The newly configured charter board resumes its work this week with new dynamics among its members, who say they share the desire to finish the proposed charter in time to be considered by voters in the November election.
Though Tuesday's election shifted the political majority on the nonpartisan board from Democrat to Republican, members from both parties say they don't think that will be a factor.
Instead, what appears changed is the sentiment toward a charter that the three new members bring to the board.
"It's not going to be so much Democrats vs. Republicans, but probably more like progressives vs. the status quo," said co-chairman Jon Buck, a Republican and one of the nine original members appointed last fall by the county commissioners.
The new members elected Tuesday are Republicans Joseph M. Getty, V. Lanny Harchenhorn, and Richard T. Yates. They replace Damian L. Halstad, a Democrat, and Republicans Charles W. Cull and C.William Knill.
Of the formers members, Cull had said he favors a move to charter government, Halstad said he would support a charter with adequate limitations on government's power, and Knill said he wasundecided though not skeptical of charter.
As a group, the new members bring to the board a conservative, more wary view of charter government.
Yates said his primary concern is the cost of the government that would result from a new home-rule government.
"I'm conservative, and I don't want to spend too much money on it," the 66-year-old Sykesville resident said. "If it costs more, I'll be against it."
Harchenhorn, a former state delegate, said he'll keep "an open mind" about charter. But some ideas he favors include a three-member council, with one person serving as president. Previous discussions bythe board centered on a council with seven to nine members.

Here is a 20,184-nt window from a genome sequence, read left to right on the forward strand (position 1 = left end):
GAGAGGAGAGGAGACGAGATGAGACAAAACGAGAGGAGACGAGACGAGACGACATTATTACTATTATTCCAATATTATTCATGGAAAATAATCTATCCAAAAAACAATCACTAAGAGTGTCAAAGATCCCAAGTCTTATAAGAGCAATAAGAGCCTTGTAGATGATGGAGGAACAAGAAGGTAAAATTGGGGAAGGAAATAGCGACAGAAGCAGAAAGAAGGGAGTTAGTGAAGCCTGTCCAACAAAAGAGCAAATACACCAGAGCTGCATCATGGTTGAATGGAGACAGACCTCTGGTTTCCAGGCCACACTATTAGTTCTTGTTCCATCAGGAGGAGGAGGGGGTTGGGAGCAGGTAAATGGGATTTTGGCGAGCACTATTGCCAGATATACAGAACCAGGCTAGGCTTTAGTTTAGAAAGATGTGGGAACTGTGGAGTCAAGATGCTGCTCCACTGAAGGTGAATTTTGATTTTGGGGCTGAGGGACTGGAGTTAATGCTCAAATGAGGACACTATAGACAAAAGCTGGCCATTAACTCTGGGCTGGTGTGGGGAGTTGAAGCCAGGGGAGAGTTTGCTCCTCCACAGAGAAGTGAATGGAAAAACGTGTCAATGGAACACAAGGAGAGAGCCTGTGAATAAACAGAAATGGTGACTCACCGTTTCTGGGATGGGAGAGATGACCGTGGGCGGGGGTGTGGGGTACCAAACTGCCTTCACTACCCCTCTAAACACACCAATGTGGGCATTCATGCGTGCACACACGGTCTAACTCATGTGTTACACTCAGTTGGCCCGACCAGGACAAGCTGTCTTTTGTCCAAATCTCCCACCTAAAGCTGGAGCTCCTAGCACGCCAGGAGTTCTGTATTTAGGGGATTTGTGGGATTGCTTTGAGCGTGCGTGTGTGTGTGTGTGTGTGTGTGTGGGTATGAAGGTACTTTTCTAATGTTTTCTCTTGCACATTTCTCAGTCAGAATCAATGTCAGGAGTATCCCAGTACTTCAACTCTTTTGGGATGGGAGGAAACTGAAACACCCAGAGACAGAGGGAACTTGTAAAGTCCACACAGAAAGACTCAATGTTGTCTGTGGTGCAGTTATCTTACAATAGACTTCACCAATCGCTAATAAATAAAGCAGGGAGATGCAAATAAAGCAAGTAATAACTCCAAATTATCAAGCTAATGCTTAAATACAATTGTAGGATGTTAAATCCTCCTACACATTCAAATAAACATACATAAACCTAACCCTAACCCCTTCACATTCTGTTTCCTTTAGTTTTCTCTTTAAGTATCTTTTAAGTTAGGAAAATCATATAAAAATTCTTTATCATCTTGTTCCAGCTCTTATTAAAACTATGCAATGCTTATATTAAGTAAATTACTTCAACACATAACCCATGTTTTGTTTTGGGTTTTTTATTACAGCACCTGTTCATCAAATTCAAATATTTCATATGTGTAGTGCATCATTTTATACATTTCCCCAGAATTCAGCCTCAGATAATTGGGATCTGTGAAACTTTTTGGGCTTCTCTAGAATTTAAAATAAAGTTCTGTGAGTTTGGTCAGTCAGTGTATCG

Also,Harchenhorn said property tax increases should be limited to near the constant yield, and the creation of new government departments should require a unanimous vote.
Getty has been mostly noncommittal about his thoughts on charter, and says he thinks too much has been made about who writes the charter.
"I think that the voters in November will see a similar charter, no matter who writes it," Getty said.
The board is planning to meet at 7 p.m. Tuesday at the Westminsterbranch of the Carroll County Public Library. Buck said the first order of business for the board will be to determine whether he and Walter Bay, a Democrat, should remain as co-chairs.
After that, "I don't see why we can't start putting pen to paper," he said.
The new members say working with the remaining commissioner-appointed memberswon't pose a problem.
"I don't have any animosity toward any of the members, and I can work with any of them," Harchenhorn said. "I'm not going to go to this much work to play saboteur. I would never do that."
Said Yates, "There won't be any friction on my side."
Buck said he doesn't foresee problems with the chemistry of the new board.
"I don't think there's anything to be gained by being obstructionist," the Sykesville resident said.
However, if the charter is to be completed by November, the new members will have to step up their efforts, Buck and other remaining members said. The board has met several times since late last year, gathering information and citizeninput.
"They (new members) should get on board and work to get their homework done," Buck said.
Getty said he sees no reason why the charter can't be ready by the general election.
"We're going to hold people to their commitment to have it on the November ballot," he said.